Before you begin to plan, you’ll want to get an idea of what kinds of costs are involved. If you choose a private education along with university, you could end up paying up to £300,000 in tuition. Options like boarding school will make that price even higher. To understand what the costs might be when your child goes to school, it’s useful to obtain information on the private institutions in your area and study their yearly fee increases. Even if you don’t go private, a state school still has many associated costs, including school uniforms, equipment and excursions.
University has always been a significant expense for families – and, in the current economic climate, those costs are set to rise. In addition to tuition, universities carry other expenses – such as housing and maintenance.
While it’s easy to worry about how to pay for all levels of education, there are a range of options available to help you and your children deal with the financial impact.
Choosing to pay:
Once you’ve established an idea about what kind of education you want for your children, you may choose to pay for it as and when the costs present themselves. Options available include:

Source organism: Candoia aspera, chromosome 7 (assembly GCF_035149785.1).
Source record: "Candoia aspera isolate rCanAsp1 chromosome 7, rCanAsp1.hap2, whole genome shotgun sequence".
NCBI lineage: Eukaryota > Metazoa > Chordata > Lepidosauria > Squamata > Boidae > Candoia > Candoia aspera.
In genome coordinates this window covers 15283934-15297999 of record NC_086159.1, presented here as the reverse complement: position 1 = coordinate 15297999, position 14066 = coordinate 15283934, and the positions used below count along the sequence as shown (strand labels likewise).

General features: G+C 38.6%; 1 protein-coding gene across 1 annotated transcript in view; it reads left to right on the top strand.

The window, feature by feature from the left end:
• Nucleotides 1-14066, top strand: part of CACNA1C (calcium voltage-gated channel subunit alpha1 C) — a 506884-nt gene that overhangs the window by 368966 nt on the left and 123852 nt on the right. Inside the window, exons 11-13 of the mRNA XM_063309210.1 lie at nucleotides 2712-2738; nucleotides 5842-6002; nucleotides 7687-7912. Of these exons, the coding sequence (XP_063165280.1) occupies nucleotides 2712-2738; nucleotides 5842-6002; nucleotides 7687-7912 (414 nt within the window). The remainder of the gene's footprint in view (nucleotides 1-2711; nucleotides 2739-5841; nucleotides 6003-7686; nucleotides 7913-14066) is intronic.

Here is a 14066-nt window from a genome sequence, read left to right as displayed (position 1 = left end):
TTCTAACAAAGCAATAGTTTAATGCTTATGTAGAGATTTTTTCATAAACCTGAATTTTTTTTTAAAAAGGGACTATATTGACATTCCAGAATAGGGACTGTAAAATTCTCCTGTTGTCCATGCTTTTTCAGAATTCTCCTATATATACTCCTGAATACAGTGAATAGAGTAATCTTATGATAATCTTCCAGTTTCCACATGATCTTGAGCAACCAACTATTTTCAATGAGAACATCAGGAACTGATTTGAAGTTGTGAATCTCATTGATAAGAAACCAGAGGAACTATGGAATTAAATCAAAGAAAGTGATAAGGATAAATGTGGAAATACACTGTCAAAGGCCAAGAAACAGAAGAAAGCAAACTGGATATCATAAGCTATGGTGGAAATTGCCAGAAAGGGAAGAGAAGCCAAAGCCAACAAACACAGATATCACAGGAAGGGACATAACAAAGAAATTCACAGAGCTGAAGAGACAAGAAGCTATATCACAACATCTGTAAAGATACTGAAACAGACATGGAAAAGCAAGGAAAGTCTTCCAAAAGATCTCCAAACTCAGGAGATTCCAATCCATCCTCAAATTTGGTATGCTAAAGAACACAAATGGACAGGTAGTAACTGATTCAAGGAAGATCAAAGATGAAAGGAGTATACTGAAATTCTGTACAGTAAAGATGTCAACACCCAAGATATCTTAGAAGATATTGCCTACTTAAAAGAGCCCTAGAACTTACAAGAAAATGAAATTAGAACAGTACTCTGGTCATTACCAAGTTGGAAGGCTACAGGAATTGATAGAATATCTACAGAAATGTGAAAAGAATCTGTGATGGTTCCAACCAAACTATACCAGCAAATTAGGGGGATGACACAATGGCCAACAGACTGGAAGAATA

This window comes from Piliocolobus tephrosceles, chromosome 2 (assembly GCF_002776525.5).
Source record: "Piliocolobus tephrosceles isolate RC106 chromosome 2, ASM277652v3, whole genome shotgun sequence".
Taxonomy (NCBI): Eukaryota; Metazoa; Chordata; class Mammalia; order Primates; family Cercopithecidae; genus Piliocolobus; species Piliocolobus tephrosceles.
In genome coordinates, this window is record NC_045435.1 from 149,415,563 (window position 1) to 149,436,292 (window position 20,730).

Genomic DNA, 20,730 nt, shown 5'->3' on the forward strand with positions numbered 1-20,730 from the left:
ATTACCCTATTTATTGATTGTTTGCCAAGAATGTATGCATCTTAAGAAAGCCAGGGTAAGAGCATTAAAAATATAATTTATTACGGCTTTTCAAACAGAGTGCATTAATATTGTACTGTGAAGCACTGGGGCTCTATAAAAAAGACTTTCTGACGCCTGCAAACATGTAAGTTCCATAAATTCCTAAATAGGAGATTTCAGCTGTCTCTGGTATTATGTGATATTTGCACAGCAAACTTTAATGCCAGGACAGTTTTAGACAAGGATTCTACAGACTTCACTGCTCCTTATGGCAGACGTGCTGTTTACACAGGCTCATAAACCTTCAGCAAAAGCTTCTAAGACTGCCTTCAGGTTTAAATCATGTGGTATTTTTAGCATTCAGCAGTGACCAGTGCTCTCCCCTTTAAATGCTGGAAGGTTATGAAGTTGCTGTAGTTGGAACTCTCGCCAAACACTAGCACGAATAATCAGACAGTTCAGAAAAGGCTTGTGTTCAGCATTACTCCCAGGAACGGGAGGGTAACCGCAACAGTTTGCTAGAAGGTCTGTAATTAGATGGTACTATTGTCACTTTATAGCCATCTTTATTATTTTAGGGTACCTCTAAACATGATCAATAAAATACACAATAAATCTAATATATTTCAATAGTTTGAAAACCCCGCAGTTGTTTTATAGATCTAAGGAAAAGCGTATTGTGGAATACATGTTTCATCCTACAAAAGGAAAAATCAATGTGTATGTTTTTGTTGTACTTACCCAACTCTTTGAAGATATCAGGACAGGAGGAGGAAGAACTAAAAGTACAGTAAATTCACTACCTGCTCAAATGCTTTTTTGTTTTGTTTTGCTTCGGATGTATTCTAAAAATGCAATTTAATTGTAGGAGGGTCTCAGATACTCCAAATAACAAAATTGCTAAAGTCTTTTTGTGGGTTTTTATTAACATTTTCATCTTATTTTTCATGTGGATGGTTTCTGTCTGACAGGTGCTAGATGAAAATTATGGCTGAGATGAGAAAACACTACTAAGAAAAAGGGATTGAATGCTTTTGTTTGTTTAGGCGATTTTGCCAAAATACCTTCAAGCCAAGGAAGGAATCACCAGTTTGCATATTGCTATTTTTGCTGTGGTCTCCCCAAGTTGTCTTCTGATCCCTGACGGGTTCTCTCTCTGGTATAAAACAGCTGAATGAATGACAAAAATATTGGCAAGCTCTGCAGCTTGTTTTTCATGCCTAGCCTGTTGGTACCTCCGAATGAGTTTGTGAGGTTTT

- Using your own income: if you choose to pay for your child’s education using your own income, be prepared to face a financial sacrifice. If you feel you can afford this, make sure you have enough money to cover the day to day costs of your child’s course – and face unforeseen problems like unemployment
- Remortgaging: replacing your existing mortgage in a way which leaves you financially better off through lower payments or released equity. This approach requires detailed research and a close examination of just how much you will pay in the long term.
- Loans: taking out a loan and paying back what you owe in fixed monthly payments suits many parents’ budgets. It’s worth thinking very carefully about getting into debt to pay for your child’s education.
Choosing to save:
If you’re inclined to embark on a savings plan to finance the cost of education, more options are open to you. These include:
· Stocks and shares
· Equity based savings
· Savings accounts
· Child Trust Funds
A savings plan is a long term approach but may suit your family’s lifestyle and prove a more financial strategy. As with all savings plans, you should seek advice before deciding what kind of route you’re going to take. Trust funds, for example, are available in a variety of categories and come with their own sets of requirements and regulations.